In reviewing a late claim application, “the Court of Claims is required to consider, among other factors, those enumerated in Court of Claims Act § 10 (6), no one factor being controlling” (Matter of Donaldson v State of New York, 167 AD2d 805, 806 [3d Dept 1990]; see Matter of Duffy v State of New York, 264 AD2d 911, 912 [3d Dept 1999]). In fact, “[n]othing in the statute makes the presence or absence of any one factor determinative” (Bay Terrace Coop. Section IV, Inc. v New York State Employees’ Retirement System Policemen's and Firemen's Retirement System, 55 NY2d 979, 981 [1982]).

Further, “it is well settled that the Court of Claims’ broad discretion in this area should be disturbed only in the face of clear abuse” (Calco v State of New York, 165 AD2d 117, 119 [3d Dept 1991], lv denied 78 NY2d 852 [1991]).

Claimant fails to offer a reasonable excuse for the delay in filing the late causes of action after their accrual in July and September of 2007, respectively. Claimant’s alleged ignorance of the law, lack of legal counsel and claimed lack of “daily access to the facilities law library,” do not constitute a reasonable excuse for his failure to timely file the claim (Sandlin v State of New York, 294 AD2d 723 [3d Dept 2002] lv dismissed 99 NY2d 589).

Claimant alleges in his affidavit that defendant “had notice of the essential facts of these claims at the time of the incidents,” and, since defendant does not dispute this allegation, the Court finds that defendant had timely notice of the essential facts constituting the wrongful confinement causes of action (see Cole v State of New York, 64 AD2d 1023 [4th Dept 1978]).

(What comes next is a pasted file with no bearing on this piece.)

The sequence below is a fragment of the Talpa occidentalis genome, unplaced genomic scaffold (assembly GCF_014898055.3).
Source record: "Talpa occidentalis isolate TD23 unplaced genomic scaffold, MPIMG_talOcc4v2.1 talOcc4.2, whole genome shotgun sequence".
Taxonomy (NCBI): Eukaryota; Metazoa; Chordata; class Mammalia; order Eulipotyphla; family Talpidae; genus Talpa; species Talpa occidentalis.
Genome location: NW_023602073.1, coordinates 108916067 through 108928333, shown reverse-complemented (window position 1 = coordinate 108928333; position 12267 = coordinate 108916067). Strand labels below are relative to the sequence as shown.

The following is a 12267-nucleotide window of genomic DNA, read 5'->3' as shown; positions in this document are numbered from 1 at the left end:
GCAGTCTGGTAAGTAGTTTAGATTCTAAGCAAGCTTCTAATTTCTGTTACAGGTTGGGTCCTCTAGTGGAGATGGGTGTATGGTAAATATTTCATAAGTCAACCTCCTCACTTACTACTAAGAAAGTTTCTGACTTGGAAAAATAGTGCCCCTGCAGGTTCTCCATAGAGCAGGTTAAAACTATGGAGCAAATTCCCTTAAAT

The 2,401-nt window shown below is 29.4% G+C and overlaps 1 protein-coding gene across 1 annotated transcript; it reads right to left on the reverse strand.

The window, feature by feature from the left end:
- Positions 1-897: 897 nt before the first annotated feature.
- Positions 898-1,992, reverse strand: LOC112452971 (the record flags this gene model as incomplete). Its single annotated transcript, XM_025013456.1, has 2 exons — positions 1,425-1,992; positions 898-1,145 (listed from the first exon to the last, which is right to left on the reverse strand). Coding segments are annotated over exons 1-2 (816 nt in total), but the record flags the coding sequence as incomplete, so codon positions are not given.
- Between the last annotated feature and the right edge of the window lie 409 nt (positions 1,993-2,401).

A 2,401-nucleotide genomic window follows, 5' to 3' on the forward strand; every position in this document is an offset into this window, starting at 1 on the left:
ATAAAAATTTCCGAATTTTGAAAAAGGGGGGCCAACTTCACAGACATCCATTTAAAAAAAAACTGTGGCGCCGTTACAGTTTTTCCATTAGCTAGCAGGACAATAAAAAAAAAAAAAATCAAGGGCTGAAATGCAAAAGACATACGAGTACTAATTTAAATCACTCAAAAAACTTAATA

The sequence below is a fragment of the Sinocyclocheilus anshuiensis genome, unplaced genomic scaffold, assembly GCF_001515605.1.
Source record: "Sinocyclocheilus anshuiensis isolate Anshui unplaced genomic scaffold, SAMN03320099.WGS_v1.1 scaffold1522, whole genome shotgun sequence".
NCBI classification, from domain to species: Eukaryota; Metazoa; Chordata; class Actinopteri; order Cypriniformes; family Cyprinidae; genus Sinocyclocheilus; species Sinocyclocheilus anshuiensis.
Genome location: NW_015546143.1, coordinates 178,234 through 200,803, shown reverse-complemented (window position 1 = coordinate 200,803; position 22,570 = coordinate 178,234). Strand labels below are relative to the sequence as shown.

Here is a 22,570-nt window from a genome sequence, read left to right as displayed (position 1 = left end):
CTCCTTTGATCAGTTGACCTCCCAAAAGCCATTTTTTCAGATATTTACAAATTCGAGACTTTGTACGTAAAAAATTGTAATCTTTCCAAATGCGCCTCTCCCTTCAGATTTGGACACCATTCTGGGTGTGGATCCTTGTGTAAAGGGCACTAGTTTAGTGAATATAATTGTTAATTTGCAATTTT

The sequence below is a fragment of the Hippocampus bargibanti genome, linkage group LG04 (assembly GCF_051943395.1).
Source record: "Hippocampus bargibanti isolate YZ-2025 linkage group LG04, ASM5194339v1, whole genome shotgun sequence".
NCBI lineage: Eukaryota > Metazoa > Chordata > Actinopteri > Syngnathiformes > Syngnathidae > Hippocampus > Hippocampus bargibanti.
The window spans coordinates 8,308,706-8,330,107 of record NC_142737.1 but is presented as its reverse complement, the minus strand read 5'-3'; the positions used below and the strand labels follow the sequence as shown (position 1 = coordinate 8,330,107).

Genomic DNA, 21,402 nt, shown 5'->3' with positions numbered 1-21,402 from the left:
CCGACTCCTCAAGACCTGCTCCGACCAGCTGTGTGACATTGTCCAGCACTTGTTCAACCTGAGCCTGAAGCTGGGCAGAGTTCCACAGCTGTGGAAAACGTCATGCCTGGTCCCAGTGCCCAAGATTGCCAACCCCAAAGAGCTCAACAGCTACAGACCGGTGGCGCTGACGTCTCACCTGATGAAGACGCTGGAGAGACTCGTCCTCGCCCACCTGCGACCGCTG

Similarly, defendant does not assert that it either lacked an opportunity to investigate the proposed causes of action or that it has suffered prejudice from the relatively short delay in filing. Both of these factors weigh in claimant’s favor.

Claimant has no available alternative remedy.

Section 10 (6) requires that the proposed claim not be “patently groundless, frivolous or legally defective, and [that] upon consideration of the entire record, there is cause to believe that a valid cause of action exists” (Rizzo v State of New York, 2 Misc 3d 829, 833-834 [Ct Cl 2003]; see Dippolito v State of New York, 192 Misc 2d 395 [Ct Cl 2002]; Remley v State of New York, 174 Misc 2d 523 [Ct Cl 1997]; Matter of Santana v New York State Thruway Auth., 92 Misc 2d 1, 11 [Ct Cl 1977]). In Witko v State of New York (212 AD2d 889, 891 [3d Dept 1995]), the court noted that a proposed claim offered in a section 10 (6) application need only have “the appearance of merit.”

To establish that he was wrongfully confined, claimant must prove “(1) the defendant intended to confine him, (2) the [claimant] was conscious of the confinement, (3) the [claimant] did not consent to the confinement and (4) the confinement was not otherwise privileged” (Broughton v State of New York, 37 NY2d 451, 456 [1975], cert denied sub nom Schanbarger v Kellogg, 423 US 929 [1975]).

Defendant has not offered an affidavit disputing the factual allegations of the proposed causes of action and the allegations are deemed true for purposes of this application (Schweichert v State of New York, 64 AD2d 1026 [4th Dept 1978]; Cole v State of New York, 64 AD2d 1023 [4th Dept 1978], supra).

The Court finds that the causes of action alleging wrongful confinement are not patently without merit and that, accepting the claimant’s allegations as true, provide cause to believe that valid causes of action alleging wrongful confinement may exist.

Balancing the factors set forth in section 10 (6), the Court grants the motion and claimant is directed to file and serve his claim, pursuant to Court of Claims Act §§ 11 and 11-a, with respect to the second and third causes of action within sixty (60) days of the filing of this decision and order with the Clerk of the Court of Claims.


March 3, 2008
Albany, New York

HON. FRANK P. MILANO
Judge of the Court of Claims


Papers Considered:

  1. Notice of Motion, filed January 9, 2008;
  2. Affidavit of Elvin Lebron, sworn to January 4, 2008, and annexed exhibit;
  3. Affirmation of Michael T. Krenrich, dated January 17, 2008;
  4. Reply Affirmation of Elvin Lebron, dated January 24, 2008.